Where do you stand? Or do you sit?
It all started with Colin Kaepernick, an NFL quarterback for the San Francisco 49ers, when he sat for the National Anthem on August 26th, 2016. Kaepernick sat for the third preseason game in a row; however, it was the third game he sat that gained the media’s attention. Kaepernick told the media his reasoning behind sitting was because he felt that the National Anthem negatively represented people of color.
“I am not going to stand up to show pride in a flag for a country that oppresses black people and people of color,” Kaepernick said.
That is what sparked the increase in athletes and other celebrities exercising their first amendment right, freedom of expression, according to Nyiem Flucas, a black Hershey High School (HHS) football player. Brandon Marshall, Denver Broncos Linebacker, knelt during the national anthem as well as four players for the Miami Dolphins. Kansas City Chiefs cornerback Marcus Peters raised his fist during the national anthem. Multiple players for the Seattle Seahawks locked arms. All these actions show unity with Kaepernick and his beliefs.
Flucas strongly disagrees with Kaepernick’s actions.
“I think sitting for the national anthem is way worse than [kneeling, locking arms, or raising fists] honestly,” Flucas said, “It’s one thing to fight for your rights, but it’s another thing to sit for what you stand for, your country.”
However, it’s not just athletes who have taken a part in Kaepernick’s actions, but celebrities have too. Chris Brown, 27 year old singer, sat down during the National Anthem at the 15th anniversary of 9/11 charity basketball game in Los Angeles, California. According to Us Weekly, Brown was called “vile” and “disgusting” on Twitter for the move. Other celebrities, such as Kate Upton and Rob Lowe, expressed their feelings about the actions of Kaepernick and others who have joined the protest as well.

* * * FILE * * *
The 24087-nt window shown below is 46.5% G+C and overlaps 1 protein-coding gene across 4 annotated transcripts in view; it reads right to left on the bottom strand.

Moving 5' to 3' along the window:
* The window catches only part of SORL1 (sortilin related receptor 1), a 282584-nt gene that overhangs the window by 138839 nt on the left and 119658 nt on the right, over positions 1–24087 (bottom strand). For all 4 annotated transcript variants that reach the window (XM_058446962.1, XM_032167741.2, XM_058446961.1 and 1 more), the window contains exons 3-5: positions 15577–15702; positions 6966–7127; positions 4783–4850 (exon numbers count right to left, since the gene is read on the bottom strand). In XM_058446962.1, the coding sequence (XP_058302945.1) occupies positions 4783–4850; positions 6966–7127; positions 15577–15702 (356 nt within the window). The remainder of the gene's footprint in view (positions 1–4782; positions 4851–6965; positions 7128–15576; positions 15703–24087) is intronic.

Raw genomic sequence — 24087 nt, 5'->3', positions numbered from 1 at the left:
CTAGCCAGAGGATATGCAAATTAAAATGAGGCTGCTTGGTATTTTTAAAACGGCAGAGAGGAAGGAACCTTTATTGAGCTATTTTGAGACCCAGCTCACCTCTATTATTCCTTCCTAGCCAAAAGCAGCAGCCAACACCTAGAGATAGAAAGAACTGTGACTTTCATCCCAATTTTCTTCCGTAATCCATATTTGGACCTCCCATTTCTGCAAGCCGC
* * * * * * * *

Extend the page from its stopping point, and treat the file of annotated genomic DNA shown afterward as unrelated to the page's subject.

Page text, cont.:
Upton wrote on her instagram, “Protest all you want, and use social media all you want. However, during the nearly two minutes when that song is playing, I believe everyone should put their hands on their heart and be proud of our country, for we are truly blessed.”
All of this ties back to the “Black Lives Matter” protest that started three years ago. Three women – Patrisse Cullors, Opal Tometi, and Alicia Garza – started the trend out of anger and frustration after George Zimmerman killed a 17-year-old black male and was tried as not guilty in Sanford, Florida, and other events such as the shootings in Dallas, Texas. Many people outside of the Black Lives Matter protest have adopted the phrase “All Lives Matter,” according to Ari Shapiro, White House correspondent for National Public Radio (NPR). According to Garza, those people misinterpreted what she meant by that.
“When we say all lives matter, we’re talking about aspirations that don’t exist right now. All lives do not matter. Not everybody has what they need to ensure their basic survival. And so when we say black lives matter, we didn’t ever say only black lives. What we said is black lives matter, [too],” Garza told Shapiro, on NPR’s Morning Edition.
In addition to what Garza said about black lives mattering, Cullors expressed her thoughts on racist police officers.
“We also hold the tension of what continues to happen in black communities, which is being brutalized, killed and abused by the state, often at the hands of law enforcement,” Cullors said.
Despite the fact that black communities may be abused by the state or from law enforcement, Angela Grabuloff – HHS teacher in the Social Studies department, and war veteran – disagrees. Grabuloff thinks that, often times, we look at the bad things people do and apply it to the whole group of people which leads to stereotypes. She said we don’t look at the many other people in the same “group of people” who Grabuloff believes are doing good to their community and helping everyone they can.
“I just sadly feel like [the protesters are] looking at a very small portion of what are in general very good people. We look at the few bad apples and then try to apply it to the rest of the good,” said Grabuloff, “We take those few bad apples, and [we] make it a bigger deal than it truly is if you look at how many good [people] are out there.”